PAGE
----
“When we signed this contract, it was clear to Valitor that this was for WikiLeaks donations, and they assented,” says Sveinnson. “Visa was saying that they hadn’t ended their financial blockade but people could see they could make payments. So it was very embarrassing for Visa and very hilarious.”
But Visa, which has claimed that WikiLeaks may violate its terms of service for encouraging illegal activity, didn’t find the situation so funny. It quickly shut down that new line of payment, pressuring Valitor to end its relationship with DataCell and WikiLeaks Friday morning. A spokesperson for Visa confirms in a somewhat convoluted statement that “An acquirer briefly accepted payments on a merchant site linked to WikiLeaks. As soon as this came to our attention, action was taken with the suspension of Visa payment acceptance to the site remaining in place.”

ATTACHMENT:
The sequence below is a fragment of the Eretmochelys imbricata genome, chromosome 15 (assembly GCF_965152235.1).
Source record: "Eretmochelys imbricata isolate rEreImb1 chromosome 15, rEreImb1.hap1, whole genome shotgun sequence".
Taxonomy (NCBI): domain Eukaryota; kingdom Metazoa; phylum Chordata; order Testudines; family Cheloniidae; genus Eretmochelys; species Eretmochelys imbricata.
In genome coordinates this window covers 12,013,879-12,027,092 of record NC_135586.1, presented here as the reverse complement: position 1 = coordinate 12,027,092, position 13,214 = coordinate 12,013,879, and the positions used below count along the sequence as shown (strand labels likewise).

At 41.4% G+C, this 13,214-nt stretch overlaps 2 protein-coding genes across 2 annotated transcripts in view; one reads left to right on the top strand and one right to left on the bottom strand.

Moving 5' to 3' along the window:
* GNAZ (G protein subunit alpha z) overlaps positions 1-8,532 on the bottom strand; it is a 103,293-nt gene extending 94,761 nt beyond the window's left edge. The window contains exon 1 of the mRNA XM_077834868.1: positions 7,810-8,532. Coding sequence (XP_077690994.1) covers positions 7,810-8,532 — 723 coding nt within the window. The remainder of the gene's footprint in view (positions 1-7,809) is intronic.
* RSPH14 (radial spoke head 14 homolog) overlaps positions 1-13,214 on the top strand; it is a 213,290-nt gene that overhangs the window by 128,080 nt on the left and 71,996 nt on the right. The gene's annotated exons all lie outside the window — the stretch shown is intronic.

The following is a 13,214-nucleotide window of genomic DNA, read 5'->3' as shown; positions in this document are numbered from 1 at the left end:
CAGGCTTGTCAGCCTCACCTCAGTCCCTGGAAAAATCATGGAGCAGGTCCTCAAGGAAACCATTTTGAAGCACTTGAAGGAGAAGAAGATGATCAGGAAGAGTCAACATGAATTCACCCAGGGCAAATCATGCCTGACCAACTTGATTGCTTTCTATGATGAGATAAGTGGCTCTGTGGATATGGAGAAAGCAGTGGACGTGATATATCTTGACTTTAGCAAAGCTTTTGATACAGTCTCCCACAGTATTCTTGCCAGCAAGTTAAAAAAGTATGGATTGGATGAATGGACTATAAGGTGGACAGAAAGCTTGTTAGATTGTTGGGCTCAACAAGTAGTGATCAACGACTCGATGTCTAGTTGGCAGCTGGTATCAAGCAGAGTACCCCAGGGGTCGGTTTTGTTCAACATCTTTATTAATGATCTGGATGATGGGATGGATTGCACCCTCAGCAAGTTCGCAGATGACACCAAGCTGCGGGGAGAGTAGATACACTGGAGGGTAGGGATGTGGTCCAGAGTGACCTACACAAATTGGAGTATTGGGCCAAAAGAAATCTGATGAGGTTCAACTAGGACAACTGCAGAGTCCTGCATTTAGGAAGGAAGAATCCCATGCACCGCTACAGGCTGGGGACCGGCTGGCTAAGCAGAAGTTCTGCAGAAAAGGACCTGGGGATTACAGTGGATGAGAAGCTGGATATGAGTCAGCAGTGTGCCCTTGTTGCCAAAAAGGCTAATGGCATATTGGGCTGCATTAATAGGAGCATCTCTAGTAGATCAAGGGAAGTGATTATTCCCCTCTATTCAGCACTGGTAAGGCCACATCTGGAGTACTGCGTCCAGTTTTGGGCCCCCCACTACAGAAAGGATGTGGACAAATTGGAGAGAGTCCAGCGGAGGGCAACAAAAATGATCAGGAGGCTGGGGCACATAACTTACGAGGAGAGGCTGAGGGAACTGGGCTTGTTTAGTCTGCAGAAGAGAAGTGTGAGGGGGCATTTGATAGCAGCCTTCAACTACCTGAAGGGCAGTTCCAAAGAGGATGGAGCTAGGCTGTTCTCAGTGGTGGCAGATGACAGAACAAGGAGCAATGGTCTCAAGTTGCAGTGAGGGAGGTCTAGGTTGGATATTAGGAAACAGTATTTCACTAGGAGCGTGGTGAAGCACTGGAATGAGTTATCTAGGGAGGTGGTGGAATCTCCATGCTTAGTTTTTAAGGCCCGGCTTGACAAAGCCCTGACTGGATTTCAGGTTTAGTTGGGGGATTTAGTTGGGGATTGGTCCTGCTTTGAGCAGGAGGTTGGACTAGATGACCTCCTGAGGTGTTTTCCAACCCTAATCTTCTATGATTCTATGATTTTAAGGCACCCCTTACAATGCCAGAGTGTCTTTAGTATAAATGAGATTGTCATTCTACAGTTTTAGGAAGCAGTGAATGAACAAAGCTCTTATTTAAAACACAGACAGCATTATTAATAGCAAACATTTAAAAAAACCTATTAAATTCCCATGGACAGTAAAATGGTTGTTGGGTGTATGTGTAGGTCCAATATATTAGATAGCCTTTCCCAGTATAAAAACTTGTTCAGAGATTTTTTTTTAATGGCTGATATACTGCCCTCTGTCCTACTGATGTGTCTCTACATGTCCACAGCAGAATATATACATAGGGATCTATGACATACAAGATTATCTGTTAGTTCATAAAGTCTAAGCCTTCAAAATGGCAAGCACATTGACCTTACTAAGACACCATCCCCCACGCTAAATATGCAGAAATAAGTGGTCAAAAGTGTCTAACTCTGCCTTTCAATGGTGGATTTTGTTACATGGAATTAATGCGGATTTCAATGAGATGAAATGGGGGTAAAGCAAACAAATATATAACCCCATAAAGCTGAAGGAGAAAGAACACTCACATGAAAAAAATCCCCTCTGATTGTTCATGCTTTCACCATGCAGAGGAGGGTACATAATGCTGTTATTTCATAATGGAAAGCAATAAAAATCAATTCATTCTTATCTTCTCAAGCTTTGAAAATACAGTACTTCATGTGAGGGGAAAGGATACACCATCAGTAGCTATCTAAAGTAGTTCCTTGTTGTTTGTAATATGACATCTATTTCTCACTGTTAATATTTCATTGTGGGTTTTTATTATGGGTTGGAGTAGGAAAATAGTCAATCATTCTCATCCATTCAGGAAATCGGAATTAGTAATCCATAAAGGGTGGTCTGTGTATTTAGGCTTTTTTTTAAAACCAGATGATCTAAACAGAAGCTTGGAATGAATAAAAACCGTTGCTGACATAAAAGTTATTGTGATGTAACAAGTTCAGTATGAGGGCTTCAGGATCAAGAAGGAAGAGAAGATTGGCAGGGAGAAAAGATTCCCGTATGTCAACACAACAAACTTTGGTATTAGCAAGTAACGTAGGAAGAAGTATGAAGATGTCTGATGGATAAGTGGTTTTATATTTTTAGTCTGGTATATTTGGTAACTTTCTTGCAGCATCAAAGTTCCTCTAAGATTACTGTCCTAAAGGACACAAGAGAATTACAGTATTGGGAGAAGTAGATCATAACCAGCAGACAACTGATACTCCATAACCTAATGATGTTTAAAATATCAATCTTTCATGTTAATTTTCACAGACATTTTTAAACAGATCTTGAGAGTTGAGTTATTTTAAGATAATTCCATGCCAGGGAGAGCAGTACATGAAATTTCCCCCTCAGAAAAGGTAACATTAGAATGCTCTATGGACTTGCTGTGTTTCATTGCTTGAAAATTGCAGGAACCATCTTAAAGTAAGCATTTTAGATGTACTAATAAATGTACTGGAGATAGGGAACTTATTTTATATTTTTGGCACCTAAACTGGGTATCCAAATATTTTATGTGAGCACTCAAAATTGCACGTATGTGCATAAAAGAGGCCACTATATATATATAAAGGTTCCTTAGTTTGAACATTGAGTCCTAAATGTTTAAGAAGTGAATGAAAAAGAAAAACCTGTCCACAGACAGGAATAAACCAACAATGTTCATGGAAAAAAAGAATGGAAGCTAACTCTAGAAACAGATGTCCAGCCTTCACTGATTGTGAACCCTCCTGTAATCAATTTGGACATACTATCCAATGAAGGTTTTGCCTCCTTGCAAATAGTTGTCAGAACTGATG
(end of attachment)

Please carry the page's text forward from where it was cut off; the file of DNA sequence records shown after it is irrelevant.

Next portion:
That means all card payments to DataCell and WikiLeaks–including MasterCard and American Express–are blocked again, says Sveinnson.
DataCell chief executive Andreas Fink told Bloomberg News that in the brief window in which WikiLeaks could receive credit card donations, it amassed “five-to-six digit figures” in contributions.
WikiLeaks and DataCell had been planning to file a complaint Thursdaywith the European Union Commission against Visa, MasterCard, and the Danish payment processor Teller. Sveinnson said they held off on filing that complaint after it seemed the card companies might have reopened payments. Now Sveinsson says they will go ahead with their complaint against the card companies early next week, and will file an additional protest against Valitor with the Icelandic Financial Authority.
“Now we’re back to the same position,” says Sveinnson. “It’s a strange world we live in.”
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